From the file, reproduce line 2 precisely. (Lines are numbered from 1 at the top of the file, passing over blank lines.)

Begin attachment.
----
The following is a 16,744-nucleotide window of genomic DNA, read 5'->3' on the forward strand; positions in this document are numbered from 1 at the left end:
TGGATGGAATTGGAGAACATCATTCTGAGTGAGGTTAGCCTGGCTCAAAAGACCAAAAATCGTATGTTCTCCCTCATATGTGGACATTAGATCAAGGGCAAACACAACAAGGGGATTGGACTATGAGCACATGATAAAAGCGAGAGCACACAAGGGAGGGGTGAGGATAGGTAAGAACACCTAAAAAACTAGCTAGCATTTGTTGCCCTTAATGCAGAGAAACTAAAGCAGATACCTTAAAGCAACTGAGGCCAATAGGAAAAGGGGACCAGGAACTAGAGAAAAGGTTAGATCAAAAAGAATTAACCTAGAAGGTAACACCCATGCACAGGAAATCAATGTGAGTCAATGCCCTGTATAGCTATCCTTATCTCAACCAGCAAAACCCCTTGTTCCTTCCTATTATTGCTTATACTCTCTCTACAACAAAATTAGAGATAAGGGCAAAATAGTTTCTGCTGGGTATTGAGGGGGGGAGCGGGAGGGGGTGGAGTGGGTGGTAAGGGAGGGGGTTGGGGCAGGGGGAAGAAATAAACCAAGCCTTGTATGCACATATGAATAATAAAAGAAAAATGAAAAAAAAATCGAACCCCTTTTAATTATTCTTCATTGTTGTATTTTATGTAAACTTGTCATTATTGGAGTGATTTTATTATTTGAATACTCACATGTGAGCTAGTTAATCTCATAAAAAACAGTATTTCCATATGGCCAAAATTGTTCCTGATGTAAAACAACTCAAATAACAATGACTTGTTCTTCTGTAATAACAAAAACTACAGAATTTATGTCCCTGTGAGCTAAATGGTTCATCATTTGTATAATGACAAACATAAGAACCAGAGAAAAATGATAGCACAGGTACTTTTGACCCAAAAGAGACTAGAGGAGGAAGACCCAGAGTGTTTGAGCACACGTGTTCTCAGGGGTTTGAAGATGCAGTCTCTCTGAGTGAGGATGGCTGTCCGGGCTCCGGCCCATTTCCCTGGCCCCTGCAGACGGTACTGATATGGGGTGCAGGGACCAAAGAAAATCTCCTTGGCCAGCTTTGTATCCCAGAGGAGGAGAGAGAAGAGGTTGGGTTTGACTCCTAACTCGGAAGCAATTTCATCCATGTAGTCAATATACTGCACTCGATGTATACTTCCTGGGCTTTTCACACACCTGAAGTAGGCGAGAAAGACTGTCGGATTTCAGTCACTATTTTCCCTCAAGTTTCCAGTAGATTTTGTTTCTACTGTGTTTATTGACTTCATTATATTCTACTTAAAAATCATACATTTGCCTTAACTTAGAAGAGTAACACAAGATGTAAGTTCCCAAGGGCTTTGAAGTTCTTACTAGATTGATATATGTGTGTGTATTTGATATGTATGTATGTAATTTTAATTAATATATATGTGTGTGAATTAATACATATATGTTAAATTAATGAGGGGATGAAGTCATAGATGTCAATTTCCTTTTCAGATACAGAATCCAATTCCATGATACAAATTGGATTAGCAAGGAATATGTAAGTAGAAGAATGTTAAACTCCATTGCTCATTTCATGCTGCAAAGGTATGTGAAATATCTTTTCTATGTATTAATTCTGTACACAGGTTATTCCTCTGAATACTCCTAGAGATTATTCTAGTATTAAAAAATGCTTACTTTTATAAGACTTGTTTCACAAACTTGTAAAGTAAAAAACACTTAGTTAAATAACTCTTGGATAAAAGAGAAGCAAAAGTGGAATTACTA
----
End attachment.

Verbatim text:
TGGATGGAATTGGAGAACATCATTCTGAGTGAGGTTAGCCTGGCTCAAAAGACCAAAAATCGTATGTTCTCCCTCATATGTGGACATTAGATCAAGGGCAAACACAACAAGGGGATTGGACTATGAGCACATGATAAAAGCGAGAGCACACAAGGGAGGGGTGAGGATAGGTAAGAACACCTAAAAAACTAGCTAGCATTTGTTGCCCTTAATGCAGAGAAACTAAAGCAGATACCTTAAAGCAACTGAGGCCAATAGGAAAAGGGGACCAGGAACTAGAGAAAAGGTTAGATCAAAAAGAATTAACCTAGAAGGTAACACCCATGCACAGGAAATCAATGTGAGTCAATGCCCTGTATAGCTATCCTTATCTCAACCAGCAAAACCCCTTGTTCCTTCCTATTATTGCTTATACTCTCTCTACAACAAAATTAGAGATAAGGGCAAAATAGTTTCTGCTGGGTATTGAGGGGGGGAGCGGGAGGGGGTGGAGTGGGTGGTAAGGGAGGGGGTTGGGGCAGGGGGAAGAAATAAACCAAGCCTTGTATGCACATATGAATAATAAAAGAAAAATGAAAAAAAAATCGAACCCCTTTTAATTATTCTTCATTGTTGTATTTTATGTAAACTTGTCATTATTGGAGTGATTTTATTATTTGAATACTCACATGTGAGCTAGTTAATCTCATAAAAAACAGTATTTCCATATGGCCAAAATTGTTCCTGATGTAAAACAACTCAAATAACAATGACTTGTTCTTCTGTAATAACAAAAACTACAGAATTTATGTCCCTGTGAGCTAAATGGTTCATCATTTGTATAATGACAAACATAAGAACCAGAGAAAAATGATAGCACAGGTACTTTTGACCCAAAAGAGACTAGAGGAGGAAGACCCAGAGTGTTTGAGCACACGTGTTCTCAGGGGTTTGAAGATGCAGTCTCTCTGAGTGAGGATGGCTGTCCGGGCTCCGGCCCATTTCCCTGGCCCCTGCAGACGGTACTGATATGGGGTGCAGGGACCAAAGAAAATCTCCTTGGCCAGCTTTGTATCCCAGAGGAGGAGAGAGAAGAGGTTGGGTTTGACTCCTAACTCGGAAGCAATTTCATCCATGTAGTCAATATACTGCACTCGATGTATACTTCCTGGGCTTTTCACACACCTGAAGTAGGCGAGAAAGACTGTCGGATTTCAGTCACTATTTTCCCTCAAGTTTCCAGTAGATTTTGTTTCTACTGTGTTTATTGACTTCATTATATTCTACTTAAAAATCATACATTTGCCTTAACTTAGAAGAGTAACACAAGATGTAAGTTCCCAAGGGCTTTGAAGTTCTTACTAGATTGATATATGTGTGTGTATTTGATATGTATGTATGTAATTTTAATTAATATATATGTGTGTGAATTAATACATATATGTTAAATTAATGAGGGGATGAAGTCATAGATGTCAATTTCCTTTTCAGATACAGAATCCAATTCCATGATACAAATTGGATTAGCAAGGAATATGTAAGTAGAAGAATGTTAAACTCCATTGCTCATTTCATGCTGCAAAGGTATGTGAAATATCTTTTCTATGTATTAATTCTGTACACAGGTTATTCCTCTGAATACTCCTAGAGATTATTCTAGTATTAAAAAATGCTTACTTTTATAAGACTTGTTTCACAAACTTGTAAAGTAAAAAACACTTAGTTAAATAACTCTTGGATAAAAGAGAAGCAAAAGTGGAATTACTA